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ACUFO:

ACUFO is my comprehensive catalog of cases of encounters between aircraft and UFOs, whether they are "explained" or "unexplained".

The ACUFO catalog is made of case files with a case number, summary, quantitative information (date, location, number of witnesses...), classifications, all sources mentioning the case with their references, a discussion of the case in order to evaluate its causes, and a history of the changes made to the file.

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Attu, Aleutian Islands, Alaska, USA, on July 26-27, 1943:

Case number:

ACUFO-1943-07-26-ATTU-1

Summary:

In a monograph he wrote in 1971, US ufologist Loren Gross, told that in the book "The Thousand-Mile War", by Brian Garfield, we learn that in the logs of the warships involved on the Aleutian theater in 1943, during the incident called the "Battle of the Pips", on July 22, 1943, a PBY Catalina recon plane picked up seven unidentified objects moving on the surface of the ocean southwest of Attu. No visual contact was made because of thick clouds, but since the whereabouts of every American Navy ship was known, it was assumed that the objects were Japanese ships. The regional American Commander, Admiral Kinkaid, dispatched a task force to intercept the enemy. Though the PBY Catalina maintained radar contact for six hours before losing the targets, U.S. Naval units failed to arrive in time to sight and engage the apparent enemy vessels.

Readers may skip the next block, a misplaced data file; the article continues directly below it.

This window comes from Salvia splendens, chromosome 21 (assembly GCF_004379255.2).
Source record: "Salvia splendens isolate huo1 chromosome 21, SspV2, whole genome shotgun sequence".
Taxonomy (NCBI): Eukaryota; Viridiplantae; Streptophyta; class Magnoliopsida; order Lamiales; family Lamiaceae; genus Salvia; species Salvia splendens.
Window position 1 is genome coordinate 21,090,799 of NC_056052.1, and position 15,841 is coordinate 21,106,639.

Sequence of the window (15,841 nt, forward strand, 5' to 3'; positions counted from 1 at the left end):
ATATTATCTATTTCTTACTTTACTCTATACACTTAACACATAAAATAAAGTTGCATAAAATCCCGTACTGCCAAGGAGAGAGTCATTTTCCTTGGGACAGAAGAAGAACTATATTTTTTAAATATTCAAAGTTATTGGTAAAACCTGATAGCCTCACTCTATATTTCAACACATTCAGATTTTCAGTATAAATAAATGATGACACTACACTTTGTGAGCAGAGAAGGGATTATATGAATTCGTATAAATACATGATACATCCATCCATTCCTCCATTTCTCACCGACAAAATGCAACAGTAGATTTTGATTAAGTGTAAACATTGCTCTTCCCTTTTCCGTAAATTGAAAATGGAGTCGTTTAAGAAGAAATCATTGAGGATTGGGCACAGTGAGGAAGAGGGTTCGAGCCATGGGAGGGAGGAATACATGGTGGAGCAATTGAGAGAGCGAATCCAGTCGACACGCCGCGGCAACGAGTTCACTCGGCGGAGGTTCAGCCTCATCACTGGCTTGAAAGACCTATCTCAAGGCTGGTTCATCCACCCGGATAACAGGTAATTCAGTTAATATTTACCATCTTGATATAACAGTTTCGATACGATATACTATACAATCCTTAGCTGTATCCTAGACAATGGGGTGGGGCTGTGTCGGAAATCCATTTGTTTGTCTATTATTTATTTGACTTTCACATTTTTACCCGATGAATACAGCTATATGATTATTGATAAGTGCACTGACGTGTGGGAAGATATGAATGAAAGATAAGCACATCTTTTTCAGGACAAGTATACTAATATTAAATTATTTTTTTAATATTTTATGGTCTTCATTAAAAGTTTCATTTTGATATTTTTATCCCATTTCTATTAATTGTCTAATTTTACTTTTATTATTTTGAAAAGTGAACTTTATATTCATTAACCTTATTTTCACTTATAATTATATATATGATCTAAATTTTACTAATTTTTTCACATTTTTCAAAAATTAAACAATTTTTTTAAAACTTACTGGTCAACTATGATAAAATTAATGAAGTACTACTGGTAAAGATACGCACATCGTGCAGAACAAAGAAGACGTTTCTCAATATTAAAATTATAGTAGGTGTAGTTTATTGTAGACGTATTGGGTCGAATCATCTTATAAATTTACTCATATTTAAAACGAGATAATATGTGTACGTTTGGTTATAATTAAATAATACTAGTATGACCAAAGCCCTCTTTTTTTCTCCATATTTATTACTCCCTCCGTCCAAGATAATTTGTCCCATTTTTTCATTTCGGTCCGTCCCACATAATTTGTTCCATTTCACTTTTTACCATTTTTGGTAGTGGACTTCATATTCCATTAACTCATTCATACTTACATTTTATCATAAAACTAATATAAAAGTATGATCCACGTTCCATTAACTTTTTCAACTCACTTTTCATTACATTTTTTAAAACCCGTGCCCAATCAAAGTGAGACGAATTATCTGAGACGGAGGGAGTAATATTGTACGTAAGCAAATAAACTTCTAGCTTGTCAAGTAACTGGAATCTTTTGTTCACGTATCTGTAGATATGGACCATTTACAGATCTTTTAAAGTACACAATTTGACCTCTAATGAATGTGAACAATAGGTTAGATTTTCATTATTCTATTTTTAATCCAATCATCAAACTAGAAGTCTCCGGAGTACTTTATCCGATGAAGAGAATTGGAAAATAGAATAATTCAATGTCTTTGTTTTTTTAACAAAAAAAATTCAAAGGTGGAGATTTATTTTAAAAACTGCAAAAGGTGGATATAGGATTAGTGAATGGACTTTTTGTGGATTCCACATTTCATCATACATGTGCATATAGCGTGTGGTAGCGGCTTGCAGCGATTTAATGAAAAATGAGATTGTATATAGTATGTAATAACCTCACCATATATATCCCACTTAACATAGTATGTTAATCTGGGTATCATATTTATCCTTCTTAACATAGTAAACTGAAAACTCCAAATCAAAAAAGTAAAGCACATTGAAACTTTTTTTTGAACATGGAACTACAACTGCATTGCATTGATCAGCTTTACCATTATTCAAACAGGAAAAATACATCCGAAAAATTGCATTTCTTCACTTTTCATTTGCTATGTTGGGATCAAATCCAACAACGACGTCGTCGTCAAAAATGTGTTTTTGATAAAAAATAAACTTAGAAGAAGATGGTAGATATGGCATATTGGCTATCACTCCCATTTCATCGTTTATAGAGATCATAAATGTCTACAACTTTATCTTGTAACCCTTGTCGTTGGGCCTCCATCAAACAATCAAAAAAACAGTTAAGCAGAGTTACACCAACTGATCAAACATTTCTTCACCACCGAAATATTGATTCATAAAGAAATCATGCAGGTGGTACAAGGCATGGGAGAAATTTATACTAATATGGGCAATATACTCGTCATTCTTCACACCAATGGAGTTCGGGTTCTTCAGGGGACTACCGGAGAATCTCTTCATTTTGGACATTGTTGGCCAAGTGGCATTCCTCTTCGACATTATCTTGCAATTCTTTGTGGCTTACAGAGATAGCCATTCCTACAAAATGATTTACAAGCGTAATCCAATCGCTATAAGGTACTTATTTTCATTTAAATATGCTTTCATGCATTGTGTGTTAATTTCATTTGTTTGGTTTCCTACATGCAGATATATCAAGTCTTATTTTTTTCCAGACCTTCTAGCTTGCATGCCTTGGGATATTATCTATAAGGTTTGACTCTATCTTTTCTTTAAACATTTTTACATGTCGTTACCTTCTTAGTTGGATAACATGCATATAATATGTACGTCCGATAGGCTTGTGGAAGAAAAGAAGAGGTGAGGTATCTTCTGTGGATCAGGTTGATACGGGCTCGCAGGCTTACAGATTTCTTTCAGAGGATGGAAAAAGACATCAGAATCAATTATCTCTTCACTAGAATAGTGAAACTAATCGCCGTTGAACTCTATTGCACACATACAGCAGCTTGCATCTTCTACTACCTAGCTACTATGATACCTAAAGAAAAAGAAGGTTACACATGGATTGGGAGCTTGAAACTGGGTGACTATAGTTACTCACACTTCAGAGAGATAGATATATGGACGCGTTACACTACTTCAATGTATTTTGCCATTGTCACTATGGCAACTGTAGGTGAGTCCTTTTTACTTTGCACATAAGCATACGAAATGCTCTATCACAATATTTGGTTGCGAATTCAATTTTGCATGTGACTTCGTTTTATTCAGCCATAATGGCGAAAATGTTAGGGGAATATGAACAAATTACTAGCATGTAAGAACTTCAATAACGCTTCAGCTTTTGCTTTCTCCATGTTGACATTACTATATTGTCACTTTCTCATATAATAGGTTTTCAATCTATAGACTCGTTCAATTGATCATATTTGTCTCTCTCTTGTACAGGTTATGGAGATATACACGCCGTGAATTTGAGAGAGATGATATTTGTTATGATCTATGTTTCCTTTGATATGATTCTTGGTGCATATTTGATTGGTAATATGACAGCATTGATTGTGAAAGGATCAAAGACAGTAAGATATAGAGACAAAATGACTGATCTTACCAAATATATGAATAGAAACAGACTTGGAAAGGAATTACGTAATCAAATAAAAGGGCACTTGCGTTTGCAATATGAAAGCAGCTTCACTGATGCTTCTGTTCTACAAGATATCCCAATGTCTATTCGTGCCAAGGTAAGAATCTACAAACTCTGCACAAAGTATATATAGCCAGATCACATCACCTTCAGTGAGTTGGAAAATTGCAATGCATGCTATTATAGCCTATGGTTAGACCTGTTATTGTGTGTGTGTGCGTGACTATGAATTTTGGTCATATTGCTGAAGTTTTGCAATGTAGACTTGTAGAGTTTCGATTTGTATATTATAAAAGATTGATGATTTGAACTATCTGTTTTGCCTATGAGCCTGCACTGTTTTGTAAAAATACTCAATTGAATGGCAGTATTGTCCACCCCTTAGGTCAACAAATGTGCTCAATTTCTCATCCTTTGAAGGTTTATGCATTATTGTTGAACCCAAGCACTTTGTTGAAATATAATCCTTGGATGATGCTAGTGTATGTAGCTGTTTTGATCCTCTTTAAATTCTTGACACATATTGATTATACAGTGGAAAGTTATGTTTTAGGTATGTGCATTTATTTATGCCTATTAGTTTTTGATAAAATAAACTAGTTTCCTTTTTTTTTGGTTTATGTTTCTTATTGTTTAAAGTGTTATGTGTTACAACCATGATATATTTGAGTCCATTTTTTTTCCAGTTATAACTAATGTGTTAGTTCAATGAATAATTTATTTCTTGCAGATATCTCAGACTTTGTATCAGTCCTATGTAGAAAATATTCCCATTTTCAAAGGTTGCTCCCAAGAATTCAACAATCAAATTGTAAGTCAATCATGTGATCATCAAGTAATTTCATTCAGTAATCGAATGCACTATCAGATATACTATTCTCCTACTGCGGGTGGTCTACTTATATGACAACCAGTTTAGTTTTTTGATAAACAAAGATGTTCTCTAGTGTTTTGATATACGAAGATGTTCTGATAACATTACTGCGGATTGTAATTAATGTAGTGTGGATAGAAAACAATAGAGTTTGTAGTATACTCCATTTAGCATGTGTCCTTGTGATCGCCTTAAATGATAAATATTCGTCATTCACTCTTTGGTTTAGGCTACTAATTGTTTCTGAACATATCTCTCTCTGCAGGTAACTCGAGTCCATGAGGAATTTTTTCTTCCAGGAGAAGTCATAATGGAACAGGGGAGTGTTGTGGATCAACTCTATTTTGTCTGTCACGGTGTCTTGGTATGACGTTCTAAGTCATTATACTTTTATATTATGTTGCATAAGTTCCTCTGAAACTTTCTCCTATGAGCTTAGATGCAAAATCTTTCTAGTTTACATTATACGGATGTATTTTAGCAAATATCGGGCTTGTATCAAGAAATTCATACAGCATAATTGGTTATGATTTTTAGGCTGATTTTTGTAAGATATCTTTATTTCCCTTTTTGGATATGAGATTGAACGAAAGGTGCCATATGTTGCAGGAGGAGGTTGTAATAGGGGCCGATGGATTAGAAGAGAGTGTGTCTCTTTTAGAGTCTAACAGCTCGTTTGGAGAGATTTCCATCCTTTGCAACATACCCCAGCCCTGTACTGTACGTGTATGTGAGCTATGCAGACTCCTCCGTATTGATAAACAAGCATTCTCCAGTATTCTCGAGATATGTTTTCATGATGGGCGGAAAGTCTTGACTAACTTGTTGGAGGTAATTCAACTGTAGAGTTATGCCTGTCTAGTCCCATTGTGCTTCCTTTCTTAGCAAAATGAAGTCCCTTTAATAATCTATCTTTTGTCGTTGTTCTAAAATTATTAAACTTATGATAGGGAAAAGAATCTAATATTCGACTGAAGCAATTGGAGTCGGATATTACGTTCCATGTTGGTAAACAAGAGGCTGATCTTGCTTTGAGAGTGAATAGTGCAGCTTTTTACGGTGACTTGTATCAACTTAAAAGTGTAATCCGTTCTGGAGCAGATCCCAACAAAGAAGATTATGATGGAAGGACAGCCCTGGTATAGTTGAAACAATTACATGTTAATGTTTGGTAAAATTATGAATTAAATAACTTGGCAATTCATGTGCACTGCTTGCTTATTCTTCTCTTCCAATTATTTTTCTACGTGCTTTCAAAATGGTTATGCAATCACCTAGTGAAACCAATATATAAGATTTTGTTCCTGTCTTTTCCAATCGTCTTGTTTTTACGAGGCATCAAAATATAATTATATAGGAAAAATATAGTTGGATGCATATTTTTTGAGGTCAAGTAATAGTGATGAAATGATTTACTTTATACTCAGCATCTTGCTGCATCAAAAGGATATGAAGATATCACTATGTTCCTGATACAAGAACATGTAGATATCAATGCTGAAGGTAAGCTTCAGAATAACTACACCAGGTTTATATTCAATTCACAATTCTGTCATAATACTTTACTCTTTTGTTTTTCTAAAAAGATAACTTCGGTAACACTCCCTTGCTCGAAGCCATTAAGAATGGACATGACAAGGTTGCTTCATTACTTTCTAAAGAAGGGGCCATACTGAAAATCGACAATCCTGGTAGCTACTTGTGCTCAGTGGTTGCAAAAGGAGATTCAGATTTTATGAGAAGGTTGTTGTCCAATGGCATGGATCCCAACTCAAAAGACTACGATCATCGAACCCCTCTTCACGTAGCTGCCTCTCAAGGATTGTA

But Brian Garfield had also explained that as there was too much fog in the area in this incident of July 26 and 27, 1943, there was no possibility to see what caused the radar echoes. This cause was later understood as being flocks of a species of petrel birds that migrate in this area in this period every year.

Data:

Temporal data:

Date: July 26-27, 1943
Time: ?
Duration: 6 hours.
First known report date: 1943
Reporting delay: Hours, weeks.

Geographical data:

Country: USA
State/Department: Alaska
City: Attu, Aleutian Islands

Witnesses data:

Number of alleged witnesses: ?
Number of known witnesses: ?
Number of named witnesses: 0

Ufology data:

Reporting channel: Military logs, History book.
Visibility conditions: Fog, no visibility.
UFO observed: Yes.
UFO arrival observed: ?
UFO departure observed: ?
UFO action: Move slowly above the ocean.
Witnesses action: Try to intercept with warships, fire shells.
Photographs: No.
Sketch(s) by witness(es): No.
Sketch(es) approved by witness(es): No.
Witness(es) feelings: ?
Witnesses interpretation: Ennemy warships.

Classifications:

Sensors: [ ] Visual:
[X] Airborne radar:
[ ] Directional ground radar:
[ ] Height finder ground radar:
[ ] Photo:
[ ] Film/video:
[ ] EM Effects:
[ ] Failures:
[ ] Damages:
Hynek: ?
Armed / unarmed: ?
Reliability 1-3: 3
Strangeness 1-3: 2
ACUFO: Radar echoes of birds.

Sources:

[Ref. lgs1:] LOREN GROSS:

The book: The Thousand-Mile War, by Brian Garfield, is a scholarly, factual account of World War II military action in the Aleutian theater. On page 318 author Garfield felt compelled to use the word "eerie". Researching the logs of the warships involved, Mr. Garfield was able to reconstruct what he called the mysterious "battle of the pips" which he says: "...has yet to be explained."